The main topic we wanted to revisit is environmental literacy and equitable access for all students. In order for our community to have an impact on the environment around us, we need to start educating students on culturally and environmentally relevant topics, as well as on actionable tasks that can be taken beyond the classroom. One of the main challenges that educators face when implementing environmental literacy is equitable access to resources, programs, and relevant lessons. This issue is especially prevalent in low-income and underrepresented communities.  

Read the article here.

Watch the interview highlights below:

Copyright © Green Guardians Inc.

A Look at Environmental Literacy and Equitable Access

Here at Green Guardians, we wanted to take a look back at our previous interviews we have had with environmental education knowledge leaders and revisit the need for equitable access to environmental literacy tools. Our first interview was with Dr. Gerald Lieberman, Director of the State Education and Environmental Roundtable (SEER) where he has been instrumental in the development of California’s initiatives around environment-based education (EBE). In his role with SEER, Dr. Lieberman developed a strategy for implementing EBE called the EIC Model ™ or Environment as an Integrating Context for learning which focuses on developing localized instructional programs at the school or district level. 

As Dr. Lieberman noted in his book Education and the Environment (2014)

“The major educational and environmental challenges that our society is currently facing are inextricably connected to the ways humans interact with the world around them… changing the way teachers teach and students learn is the only way to develop an educated citizenry capable of resolving these challenges.” 

Dr. Gerald Lieberman

In other words, in order for our community to have an impact on the environment around us, we need to start educating students on culturally and environmentally relevant topics, as well as on actionable tasks that can be taken beyond the classroom. One of the main challenges that educators face when implementing environmental literacy is equitable access to resources, programs, and relevant lessons. This issue is especially prevalent in low-income and underrepresented communities.  

To address relevancy in environmental literacy implementation, Craig Strang, the Associate Director of the UC Berkeley Lawrence Hall of Science, advocates for designing at the margins. To design at the margins, we need to identify marginalized communities and work with their representatives to design locally relevant environmental literacy programs and projects. “The lesson is that when you design at the margins you can often address the needs of marginal populations while also serving the mainstream,” expressed Craig. 

We spoke with Craig Strang about the issue of environmental justice and equity in the space, and he believes that we should place environmental justice at the heart of the emerging discipline of environmental literacy. He suggests we start by recognizing that environmental degradation typically also incubates a problem of social justice. Whether we consider the location of polluting industries, or the marketing of unhealthy foods, or the ravages of fires and floods, the fallout disproportionately impacts historically marginalized groups, particularly people of color and people from low-income families. 

In relation to environmental literacy and environmental justice, we are seeing youth leaders emerge where education has been insufficient and environmental challenges have greatly impacted communities. We spoke with Isha Clarke, a youth activist and one of the founding members of Youth vs. Apocalypse, and she emphasized that environmental literacy is environmental justice due to the fact that they are inseparable for many underserved communities who disproportionately suffer the impact of many environmental issues. Isha explained how environmental literacy can advance “collective liberation from systems of oppression” by helping people see the interdependence between natural and human systems. It also addresses the fact that while educators may understand the importance of learning about the environment, the environment is core to the identity of many youths today. Using the environment as a multi-disciplinary lens to highlight and provide context around injustices facing students’ communities will reach students and inspire action.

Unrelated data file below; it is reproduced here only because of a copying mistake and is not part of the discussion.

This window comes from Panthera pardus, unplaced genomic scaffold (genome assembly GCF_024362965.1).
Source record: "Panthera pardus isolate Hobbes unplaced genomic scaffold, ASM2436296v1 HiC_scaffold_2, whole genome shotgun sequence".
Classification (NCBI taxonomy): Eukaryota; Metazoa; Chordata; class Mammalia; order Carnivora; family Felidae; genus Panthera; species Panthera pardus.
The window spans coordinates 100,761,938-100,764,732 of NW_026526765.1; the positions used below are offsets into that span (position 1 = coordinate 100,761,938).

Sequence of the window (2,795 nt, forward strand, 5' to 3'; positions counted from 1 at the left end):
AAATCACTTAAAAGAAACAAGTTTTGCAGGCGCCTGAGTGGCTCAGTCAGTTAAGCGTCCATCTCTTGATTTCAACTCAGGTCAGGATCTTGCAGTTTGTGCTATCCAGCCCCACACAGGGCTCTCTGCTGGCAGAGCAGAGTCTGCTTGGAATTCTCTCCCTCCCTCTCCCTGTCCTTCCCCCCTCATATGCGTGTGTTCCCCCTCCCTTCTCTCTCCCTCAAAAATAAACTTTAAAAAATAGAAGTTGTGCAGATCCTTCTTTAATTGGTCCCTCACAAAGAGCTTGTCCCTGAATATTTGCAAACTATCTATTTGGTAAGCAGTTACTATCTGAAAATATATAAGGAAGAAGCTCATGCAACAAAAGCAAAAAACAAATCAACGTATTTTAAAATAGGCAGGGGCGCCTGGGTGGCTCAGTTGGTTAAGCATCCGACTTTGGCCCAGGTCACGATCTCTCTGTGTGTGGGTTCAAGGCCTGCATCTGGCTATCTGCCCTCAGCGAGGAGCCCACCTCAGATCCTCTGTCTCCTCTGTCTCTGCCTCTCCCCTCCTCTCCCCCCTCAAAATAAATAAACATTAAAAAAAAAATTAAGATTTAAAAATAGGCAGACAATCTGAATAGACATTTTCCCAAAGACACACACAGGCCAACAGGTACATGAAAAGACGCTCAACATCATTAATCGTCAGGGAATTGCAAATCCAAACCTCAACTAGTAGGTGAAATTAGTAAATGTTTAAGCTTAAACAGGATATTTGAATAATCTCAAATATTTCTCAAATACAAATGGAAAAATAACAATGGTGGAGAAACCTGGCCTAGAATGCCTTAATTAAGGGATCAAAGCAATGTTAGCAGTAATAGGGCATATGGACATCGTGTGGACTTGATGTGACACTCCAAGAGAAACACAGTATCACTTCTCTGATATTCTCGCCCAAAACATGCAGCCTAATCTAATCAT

In California and other leading states, environmental literacy is being developed as a multi-disciplinary, project-based learning domain, ideally linked to programs offered by a wide range of community-based partners. It is important for schools across the nation to roll out environmental literacy initiatives in an equitable manner to make the greatest impact on our society’s relationship with the environmental challenges prevalent today. Craig notes: “Access includes making sure that underserved schools have access to teaching and curricular resources and subsidies that cover the cost of school projects, enrolling in community programs, and materials and transport.” 

As we look forward to the future of environmental education, environmental literacy must be at the forefront of school curriculums. Through interdisciplinary lessons, educators and students can connect with environmental topics in non-traditional and exciting ways. Working with community-based partners is a great way for counties and school districts to get a jump-start on introducing environmental literacy into their curriculums as CBPs provide a wealth of knowledge and resources for educators.  

Our upcoming CAELI Community-Based Partner Hub, in association with CAELI and Ten Strands, aims to provide equitable access for County Offices of Education, school districts, and educators to environmental education resources and programs provided by community-based partners. 

See the K-12 Environmental Literacy timeline here.

Copyright © Green Guardians Inc.

CAELI Community-Based Partner Hub Press Release

NEWS RELEASE 

Green Guardians launches California Environmental Literacy Initiative (CAELI)

 Community-based Partner Hub

Oakland, CA — March 31, 2021 — Green Guardians is excited to announce the launch of the CAELI Community-Based Partner Hub (The Hub) in collaboration with CAELI and Ten Strands and with generous initial funding support from The David and Lucile Packard Foundation and the Morgan Family Foundation.